In the "paired-data" (meaning only polls that ask about both Bush and Cheney job approval) above, Bush approval is about 34% and Cheney approval is 32%-33%. Over the course of the entire administration, Cheney has consistently been a bit below the President in approval, more-so in the first term and less-so in the second term. This is partly an artifact of more people saying they "don't know" if they approve or disapprove of Cheney.
The 2004 reelection campaign represented a change, with the gap in "don't know" rates narrowing from double to single digits. This reduced the extent to which approval of Cheney was affected by lack of knowledge or opinion crystallization. Still, there remains a persistent gap in those unable to give an opinion on Bush and Cheney's job performance, and this contributes somewhat to the Bush-Cheney approval gap, keeping Cheney's approval below that of Bush.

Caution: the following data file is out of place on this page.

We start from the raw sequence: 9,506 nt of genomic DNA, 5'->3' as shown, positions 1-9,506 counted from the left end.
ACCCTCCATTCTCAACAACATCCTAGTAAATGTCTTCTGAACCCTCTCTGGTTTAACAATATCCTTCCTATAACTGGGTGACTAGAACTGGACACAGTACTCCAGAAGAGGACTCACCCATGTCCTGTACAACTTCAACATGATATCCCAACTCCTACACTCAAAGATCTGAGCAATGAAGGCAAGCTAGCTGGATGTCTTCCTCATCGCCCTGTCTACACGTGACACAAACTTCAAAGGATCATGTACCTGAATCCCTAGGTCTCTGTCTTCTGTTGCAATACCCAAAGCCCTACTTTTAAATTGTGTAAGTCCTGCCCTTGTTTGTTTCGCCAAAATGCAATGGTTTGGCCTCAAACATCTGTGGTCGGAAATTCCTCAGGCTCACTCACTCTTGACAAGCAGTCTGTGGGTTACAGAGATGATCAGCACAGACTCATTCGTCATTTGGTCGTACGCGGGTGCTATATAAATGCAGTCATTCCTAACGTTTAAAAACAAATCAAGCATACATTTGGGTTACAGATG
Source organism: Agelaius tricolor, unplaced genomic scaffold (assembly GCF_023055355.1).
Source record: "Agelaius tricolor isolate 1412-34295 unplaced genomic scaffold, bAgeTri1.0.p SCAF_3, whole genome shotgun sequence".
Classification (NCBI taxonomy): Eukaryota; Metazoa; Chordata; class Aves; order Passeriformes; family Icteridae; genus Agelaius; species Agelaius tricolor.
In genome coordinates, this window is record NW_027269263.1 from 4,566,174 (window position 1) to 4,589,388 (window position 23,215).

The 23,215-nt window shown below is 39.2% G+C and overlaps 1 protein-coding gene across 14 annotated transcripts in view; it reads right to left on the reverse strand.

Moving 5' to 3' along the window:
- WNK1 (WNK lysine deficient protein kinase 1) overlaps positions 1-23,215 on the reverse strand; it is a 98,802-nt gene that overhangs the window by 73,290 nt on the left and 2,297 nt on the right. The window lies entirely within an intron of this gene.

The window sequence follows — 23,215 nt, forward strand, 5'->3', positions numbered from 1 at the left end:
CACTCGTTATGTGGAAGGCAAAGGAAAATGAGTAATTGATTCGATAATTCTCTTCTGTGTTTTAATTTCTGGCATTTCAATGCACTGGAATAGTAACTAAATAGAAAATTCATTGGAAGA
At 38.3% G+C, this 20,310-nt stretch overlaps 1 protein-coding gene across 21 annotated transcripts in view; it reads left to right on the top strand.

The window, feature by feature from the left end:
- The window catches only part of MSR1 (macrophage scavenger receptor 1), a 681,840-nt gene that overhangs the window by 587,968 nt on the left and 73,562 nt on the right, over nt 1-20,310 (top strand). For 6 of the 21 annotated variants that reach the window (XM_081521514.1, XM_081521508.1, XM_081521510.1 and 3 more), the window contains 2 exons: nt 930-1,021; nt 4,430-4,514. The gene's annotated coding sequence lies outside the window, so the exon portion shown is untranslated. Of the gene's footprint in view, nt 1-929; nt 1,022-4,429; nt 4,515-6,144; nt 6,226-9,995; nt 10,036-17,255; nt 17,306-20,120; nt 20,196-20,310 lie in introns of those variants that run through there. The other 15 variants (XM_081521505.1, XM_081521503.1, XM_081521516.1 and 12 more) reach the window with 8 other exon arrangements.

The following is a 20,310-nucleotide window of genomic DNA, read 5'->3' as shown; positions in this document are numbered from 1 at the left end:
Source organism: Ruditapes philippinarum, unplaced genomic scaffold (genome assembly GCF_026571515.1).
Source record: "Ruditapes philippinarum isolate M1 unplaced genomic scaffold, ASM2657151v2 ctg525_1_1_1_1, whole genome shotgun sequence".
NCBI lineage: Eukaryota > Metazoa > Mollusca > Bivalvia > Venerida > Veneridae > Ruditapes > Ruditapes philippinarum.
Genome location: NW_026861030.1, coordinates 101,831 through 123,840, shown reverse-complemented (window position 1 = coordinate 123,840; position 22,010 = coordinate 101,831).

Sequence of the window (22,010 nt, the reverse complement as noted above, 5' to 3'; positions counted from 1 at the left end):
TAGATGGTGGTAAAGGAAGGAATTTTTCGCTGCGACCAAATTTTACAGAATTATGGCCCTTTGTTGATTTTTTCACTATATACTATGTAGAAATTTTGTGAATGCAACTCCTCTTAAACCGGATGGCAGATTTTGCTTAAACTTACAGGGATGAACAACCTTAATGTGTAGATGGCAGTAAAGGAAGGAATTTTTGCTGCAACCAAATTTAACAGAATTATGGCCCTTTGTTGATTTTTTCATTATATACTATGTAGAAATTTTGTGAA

On the disapproval side, the story is a bit more interesting. Cheney suffered greater disapproval than Bush in the first term, despite the difference in "don't know" rates. The 2004 election and the early 2005 period represents the turning point, with Bush moving modestly ahead in disapproval, a lead he has consistently held since mid-2005.
This disapproval difference is clearly not due to Cheney's greater obscurity-- he was more disapproved of when he was more unknown.
A couple of conclusions are clear. Cheney has consistently had a lower approval rate than Bush, but the margin since 2004 has not been large. A significant portion of this approval difference is attributable to the difference in "don't know" rates. As the latter shrunk, so the approval gap shrunk. Cheney was significantly more unpopular than Bush in the first term but that has reversed. Taken together, there is certainly no evidence that Cheney is significantly less popular than the President.